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5 Steps to Decode a Cereal Box—or, Where Hidden Added Sugar Lies

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While the health conscious among us may take pains to avoid sugary foods and beverages, a major problem with avoiding added sugar is that it lies hidden in places where we wouldn’t expect to find it—like yogurt and granola bars. Sugar is added to not just obviously sweetened products like soda and cookies and Froot Loops but to seemingly healthy ones, too—some of which are the worst offenders.

Take Cheerios Protein Oats and Honey. Protein is an important part of our diet, but it shouldn’t be exploited to mask added sugar. While allowing General Mills to meet what the food industry views as rising consumer demand for protein-rich products, if you eat the new protein Cheerios, which has a whopping 17 grams of sugar per serving, you might as well be eating Oreo ice cream.

So where is all that sugar hiding? Here are five steps to decode where added sugar lies:

1) Don’t be fooled by Facts Up Front

Facts up front. Photo: Deborah Bailin.

Facts Up Front appears at the top of the front panel and does include sugar content, but all the rest of the images and words on the front reinforce the message that the product is healthy, distracting consumers from its high sugar content. Photo: Deborah Bailin.

Facts Up Front “is a voluntary labeling initiative” engineered by the Grocery Manufacturers Association. Facts Up Front does not provide new information but rather just repeats in a different format on the front of the box what is already printed in the Nutrition Facts Label on the side or back of the package. It was launched just before the Institute of Medicine released recommendations on front-of-packaging labeling to warn consumers about excessive unhealthy ingredients.

Facts Up Front, by contrast, includes information about both healthy and unhealthy ingredients. This is confusing to consumers because additional front-of-package messaging—everything above and beyond the Facts Up Front label—reinforces only the healthy ingredients like protein and fiber, thus misleading people about sugar and doing exactly the opposite of what the IOM recommends.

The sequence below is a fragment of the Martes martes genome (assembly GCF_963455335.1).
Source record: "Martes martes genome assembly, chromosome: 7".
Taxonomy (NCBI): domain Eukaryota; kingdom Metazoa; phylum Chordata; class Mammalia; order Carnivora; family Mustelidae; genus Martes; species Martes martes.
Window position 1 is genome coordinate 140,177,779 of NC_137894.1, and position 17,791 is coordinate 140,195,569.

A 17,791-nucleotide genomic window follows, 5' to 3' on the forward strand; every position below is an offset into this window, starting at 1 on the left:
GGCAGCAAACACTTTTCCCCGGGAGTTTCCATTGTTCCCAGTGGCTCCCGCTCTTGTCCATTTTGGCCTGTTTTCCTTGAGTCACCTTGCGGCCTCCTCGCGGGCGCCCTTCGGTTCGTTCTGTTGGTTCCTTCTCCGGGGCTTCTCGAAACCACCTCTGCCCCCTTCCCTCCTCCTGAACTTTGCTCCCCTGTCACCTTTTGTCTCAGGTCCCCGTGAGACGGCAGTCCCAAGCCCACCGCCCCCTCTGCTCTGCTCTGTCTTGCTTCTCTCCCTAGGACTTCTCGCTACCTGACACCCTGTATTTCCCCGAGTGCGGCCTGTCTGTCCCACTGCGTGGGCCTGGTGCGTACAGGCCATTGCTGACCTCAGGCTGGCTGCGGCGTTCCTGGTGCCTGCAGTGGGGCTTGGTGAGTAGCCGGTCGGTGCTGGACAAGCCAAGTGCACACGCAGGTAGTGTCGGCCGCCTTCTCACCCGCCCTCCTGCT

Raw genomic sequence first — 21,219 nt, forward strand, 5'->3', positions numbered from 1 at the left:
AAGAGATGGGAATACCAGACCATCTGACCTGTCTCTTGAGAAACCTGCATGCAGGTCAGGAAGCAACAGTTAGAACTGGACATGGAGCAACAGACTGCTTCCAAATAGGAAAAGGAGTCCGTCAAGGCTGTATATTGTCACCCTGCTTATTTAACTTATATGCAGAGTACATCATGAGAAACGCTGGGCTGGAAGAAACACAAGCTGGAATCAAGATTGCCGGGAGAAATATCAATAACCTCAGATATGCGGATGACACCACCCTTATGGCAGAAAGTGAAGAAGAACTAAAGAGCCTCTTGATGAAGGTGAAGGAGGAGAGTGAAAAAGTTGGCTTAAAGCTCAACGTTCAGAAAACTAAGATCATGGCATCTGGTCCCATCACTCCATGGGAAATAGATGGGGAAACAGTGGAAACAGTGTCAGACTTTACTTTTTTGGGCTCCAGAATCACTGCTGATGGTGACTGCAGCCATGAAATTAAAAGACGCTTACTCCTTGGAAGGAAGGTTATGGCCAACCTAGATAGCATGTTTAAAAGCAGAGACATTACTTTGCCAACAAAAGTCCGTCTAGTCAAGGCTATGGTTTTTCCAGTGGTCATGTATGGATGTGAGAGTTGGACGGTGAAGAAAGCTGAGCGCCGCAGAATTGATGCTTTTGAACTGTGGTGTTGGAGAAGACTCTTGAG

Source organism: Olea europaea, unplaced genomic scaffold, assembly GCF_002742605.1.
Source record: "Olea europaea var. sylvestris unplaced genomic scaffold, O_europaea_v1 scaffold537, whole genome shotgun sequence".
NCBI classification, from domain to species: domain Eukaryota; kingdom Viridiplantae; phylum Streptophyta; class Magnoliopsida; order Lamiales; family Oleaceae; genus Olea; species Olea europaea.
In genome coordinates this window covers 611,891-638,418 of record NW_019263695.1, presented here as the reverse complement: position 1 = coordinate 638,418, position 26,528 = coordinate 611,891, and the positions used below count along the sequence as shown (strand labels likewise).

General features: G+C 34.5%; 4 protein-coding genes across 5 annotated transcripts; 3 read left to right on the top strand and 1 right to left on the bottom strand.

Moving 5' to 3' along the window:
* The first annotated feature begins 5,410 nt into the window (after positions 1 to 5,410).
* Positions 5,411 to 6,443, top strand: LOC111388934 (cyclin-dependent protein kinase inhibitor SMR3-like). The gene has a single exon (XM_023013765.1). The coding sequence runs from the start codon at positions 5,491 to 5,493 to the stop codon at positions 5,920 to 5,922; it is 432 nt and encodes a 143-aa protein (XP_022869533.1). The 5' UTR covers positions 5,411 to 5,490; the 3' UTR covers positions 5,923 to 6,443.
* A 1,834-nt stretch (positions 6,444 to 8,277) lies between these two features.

2) Beware of health claims

Research has shown that consumers routinely misinterpret health buzzwords on food packaging like “whole grain” and “organic.” Whole grains can be healthy, but the current FDA definition of what counts as “whole grain” for the purpose of food labeling falls far short of what experts consider healthy. Fiber is often processed out of the whole grains to make them taste better and have a longer shelf life—and sugar is added to make higher fiber foods more appetizing.

Cheerios Protein Oats and Honey, for example, is marketed as whole grain and a good source of fiber. One serving does contain 16 percent of the daily recommended amount of fiber, but the 17 grams of sugar per serving—about 4.25 teaspoons—is just two teaspoons short of the entire daily allotment of sugar the American Heart Association recommends for women. Imagine dumping 4 teaspoons of sugar on a bowl of regular Cheerios!

3) Distrust packaging that makes you feel rather than think

The back of the Cheerios Protein Oats and Honey box encourages consumers to feel rather than think. It also claims that the cereal will provide energy for fun activities throughout the day -- a claim bizarrely reminiscent of sugar industry advertising 50 years ago that made blatantly false claims. Photo: Deborah Bailin.

The back of the Cheerios Protein Oats and Honey box encourages consumers to feel rather than think. It depicts happy children and claims that the cereal will provide energy for fun activities throughout the day — a claim bizarrely reminiscent of sugar industry advertising 50 years ago, enticing consumers to believe that “No other food provides us with essential energy so fast.” Photo: Deborah Bailin.

The purpose of food packaging is to make consumers buy the food. Except for the Nutrition Facts Panel, which the FDA is in the process of updating, other “information” about the nutritional attributes is there to persuade, not inform. So, when a product says something like “long lasting energy your whole family will love,” ask questions: Where is the energy coming from? Why will my family love it? What is the food company trying to make me feel and how is that feeling influencing my choice of whether to buy it?